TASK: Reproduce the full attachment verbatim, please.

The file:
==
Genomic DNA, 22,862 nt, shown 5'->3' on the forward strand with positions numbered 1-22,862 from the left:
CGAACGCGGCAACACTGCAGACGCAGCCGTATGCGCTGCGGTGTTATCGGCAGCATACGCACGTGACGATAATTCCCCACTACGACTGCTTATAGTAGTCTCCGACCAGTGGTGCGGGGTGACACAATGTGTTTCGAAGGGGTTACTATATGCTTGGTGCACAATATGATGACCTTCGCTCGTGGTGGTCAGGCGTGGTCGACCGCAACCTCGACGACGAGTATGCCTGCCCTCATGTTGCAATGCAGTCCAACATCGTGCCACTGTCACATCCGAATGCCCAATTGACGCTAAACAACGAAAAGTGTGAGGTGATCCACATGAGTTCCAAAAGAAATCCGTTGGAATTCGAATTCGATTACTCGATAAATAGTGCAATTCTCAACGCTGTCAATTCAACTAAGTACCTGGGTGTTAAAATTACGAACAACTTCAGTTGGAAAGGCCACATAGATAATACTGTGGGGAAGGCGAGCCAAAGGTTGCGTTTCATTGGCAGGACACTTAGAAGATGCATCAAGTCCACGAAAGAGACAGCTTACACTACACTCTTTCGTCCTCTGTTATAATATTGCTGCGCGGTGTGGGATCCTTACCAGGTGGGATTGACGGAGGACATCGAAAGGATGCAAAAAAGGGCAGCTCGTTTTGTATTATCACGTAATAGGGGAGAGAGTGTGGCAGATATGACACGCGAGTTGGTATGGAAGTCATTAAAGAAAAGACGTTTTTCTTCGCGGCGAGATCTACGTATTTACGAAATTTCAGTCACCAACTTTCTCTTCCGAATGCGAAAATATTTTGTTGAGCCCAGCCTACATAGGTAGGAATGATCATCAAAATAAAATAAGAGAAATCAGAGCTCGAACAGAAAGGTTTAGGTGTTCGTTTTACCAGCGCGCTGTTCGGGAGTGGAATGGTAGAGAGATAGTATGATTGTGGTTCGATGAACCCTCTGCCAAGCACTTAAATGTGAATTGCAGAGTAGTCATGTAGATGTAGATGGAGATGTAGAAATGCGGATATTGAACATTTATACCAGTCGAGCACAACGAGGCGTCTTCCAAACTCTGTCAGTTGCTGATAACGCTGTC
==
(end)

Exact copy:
Genomic DNA, 22,862 nt, shown 5'->3' on the forward strand with positions numbered 1-22,862 from the left:
CGAACGCGGCAACACTGCAGACGCAGCCGTATGCGCTGCGGTGTTATCGGCAGCATACGCACGTGACGATAATTCCCCACTACGACTGCTTATAGTAGTCTCCGACCAGTGGTGCGGGGTGACACAATGTGTTTCGAAGGGGTTACTATATGCTTGGTGCACAATATGATGACCTTCGCTCGTGGTGGTCAGGCGTGGTCGACCGCAACCTCGACGACGAGTATGCCTGCCCTCATGTTGCAATGCAGTCCAACATCGTGCCACTGTCACATCCGAATGCCCAATTGACGCTAAACAACGAAAAGTGTGAGGTGATCCACATGAGTTCCAAAAGAAATCCGTTGGAATTCGAATTCGATTACTCGATAAATAGTGCAATTCTCAACGCTGTCAATTCAACTAAGTACCTGGGTGTTAAAATTACGAACAACTTCAGTTGGAAAGGCCACATAGATAATACTGTGGGGAAGGCGAGCCAAAGGTTGCGTTTCATTGGCAGGACACTTAGAAGATGCATCAAGTCCACGAAAGAGACAGCTTACACTACACTCTTTCGTCCTCTGTTATAATATTGCTGCGCGGTGTGGGATCCTTACCAGGTGGGATTGACGGAGGACATCGAAAGGATGCAAAAAAGGGCAGCTCGTTTTGTATTATCACGTAATAGGGGAGAGAGTGTGGCAGATATGACACGCGAGTTGGTATGGAAGTCATTAAAGAAAAGACGTTTTTCTTCGCGGCGAGATCTACGTATTTACGAAATTTCAGTCACCAACTTTCTCTTCCGAATGCGAAAATATTTTGTTGAGCCCAGCCTACATAGGTAGGAATGATCATCAAAATAAAATAAGAGAAATCAGAGCTCGAACAGAAAGGTTTAGGTGTTCGTTTTACCAGCGCGCTGTTCGGGAGTGGAATGGTAGAGAGATAGTATGATTGTGGTTCGATGAACCCTCTGCCAAGCACTTAAATGTGAATTGCAGAGTAGTCATGTAGATGTAGATGGAGATGTAGAAATGCGGATATTGAACATTTATACCAGTCGAGCACAACGAGGCGTCTTCCAAACTCTGTCAGTTGCTGATAACGCTGTC